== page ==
If the Planning Inspectorate finds the application controversial or nationally important, it will go to UK Housing Secretary Michael Gove, who can also ‘call out’ the project if he wants to make the final decision himself.

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That’s when it gets more difficult.

Concerns about suppressing freedoms in Hong Kong, reports of human rights abuses against Uyghurs in Xinjiang, and suspicions about China trying to hack security systems have all intervened. Beijing denied all accusations.

There have been no face-to-face leaders-level meetings since 2018. The scheduled talks between Sunak and Xi on the sidelines of a global summit in November last year were abruptly cancelled. The last phone call between the leaders of the two countries came more than a year ago.

Like other European countries, the Sunak government has adopted a policy of seeking to neutralize security threats posed by China – notably by banning certain Chinese technologies – while seeking to engage in areas such as trade, investment and climate change.

Iain Duncan Smith, the former leader of Sunak’s ruling Conservative Party, wants to go further, saying the decision to withhold the embassy will show how Britain prioritizes national security in its relationship with China.

He told Reuters the government’s approach to China was “very soft. We need to be able to say we’re not ready to stick around.”

We run out of hands

In a statement to Reuters last month, China’s foreign ministry urged the British government to fulfill its “international obligations” to help it build a new embassy and said China wanted to find a solution “on the basis of reciprocity and mutual benefit”.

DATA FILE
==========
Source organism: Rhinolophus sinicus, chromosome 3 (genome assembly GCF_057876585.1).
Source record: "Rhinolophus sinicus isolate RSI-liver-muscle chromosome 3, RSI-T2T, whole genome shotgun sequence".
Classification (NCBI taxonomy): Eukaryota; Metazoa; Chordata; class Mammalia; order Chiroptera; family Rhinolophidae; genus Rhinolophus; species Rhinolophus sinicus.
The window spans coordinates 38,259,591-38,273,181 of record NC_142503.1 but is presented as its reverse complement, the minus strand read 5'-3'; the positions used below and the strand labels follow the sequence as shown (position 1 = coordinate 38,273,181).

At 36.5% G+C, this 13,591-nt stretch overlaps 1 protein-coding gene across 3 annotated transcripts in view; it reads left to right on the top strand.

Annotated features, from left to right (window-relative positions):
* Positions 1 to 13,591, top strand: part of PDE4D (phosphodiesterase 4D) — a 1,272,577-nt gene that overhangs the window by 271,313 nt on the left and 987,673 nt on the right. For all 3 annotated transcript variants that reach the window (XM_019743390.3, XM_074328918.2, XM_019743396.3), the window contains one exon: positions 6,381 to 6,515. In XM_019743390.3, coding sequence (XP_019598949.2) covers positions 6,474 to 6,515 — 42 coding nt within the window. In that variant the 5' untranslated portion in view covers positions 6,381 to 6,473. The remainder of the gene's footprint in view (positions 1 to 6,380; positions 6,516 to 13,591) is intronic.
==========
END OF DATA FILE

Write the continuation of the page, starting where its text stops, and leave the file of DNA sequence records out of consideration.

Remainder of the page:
British officials, speaking on condition of anonymity, said they feared that London’s plan to rebuild its embassy in Beijing could be affected.

One of the officials said a request had been made but permission had not yet been granted. It was not clear when the request was submitted.

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Another official said they view planning applications as two separate processes.

The officials spoke on condition of anonymity, given the sensitivity of the topic.

Then there are the residents of Tower Hamlets to consider.

During the original planning process, some residents of the region, which has a large Muslim population, raised what they said was China’s persecution of the Uighurs.

At one point, council members wanted to hammer their point by renaming local streets or new buildings Uyghur Court and Tiananmen Square—plans that were never adopted.

Residents say they are also concerned about more local security issues.

About 300 of them live in apartments belonging to the site. China became the free owner of this property when it bought the land and is now, in effect, its owner.

Dave Lake, president of the Royal Court Mint Residents’ Association representing homeowners, said local opposition could decrease if China promises never to enter flats or takes measures such as banning flags.

But his biggest worry now is that Britain and China will force a deal, ignoring the local population.

“I’m desperate,” he said. “It’s completely out of our hands and it doesn’t look good at all.” “Our security issues are so important and on such a scale that I feel they can be overlooked.”

Additional reporting by Martin Quinn Pollard in Beijing. Editing by Kate Holton and Andrew Heavens

Our standards: Thomson Reuters Trust Principles.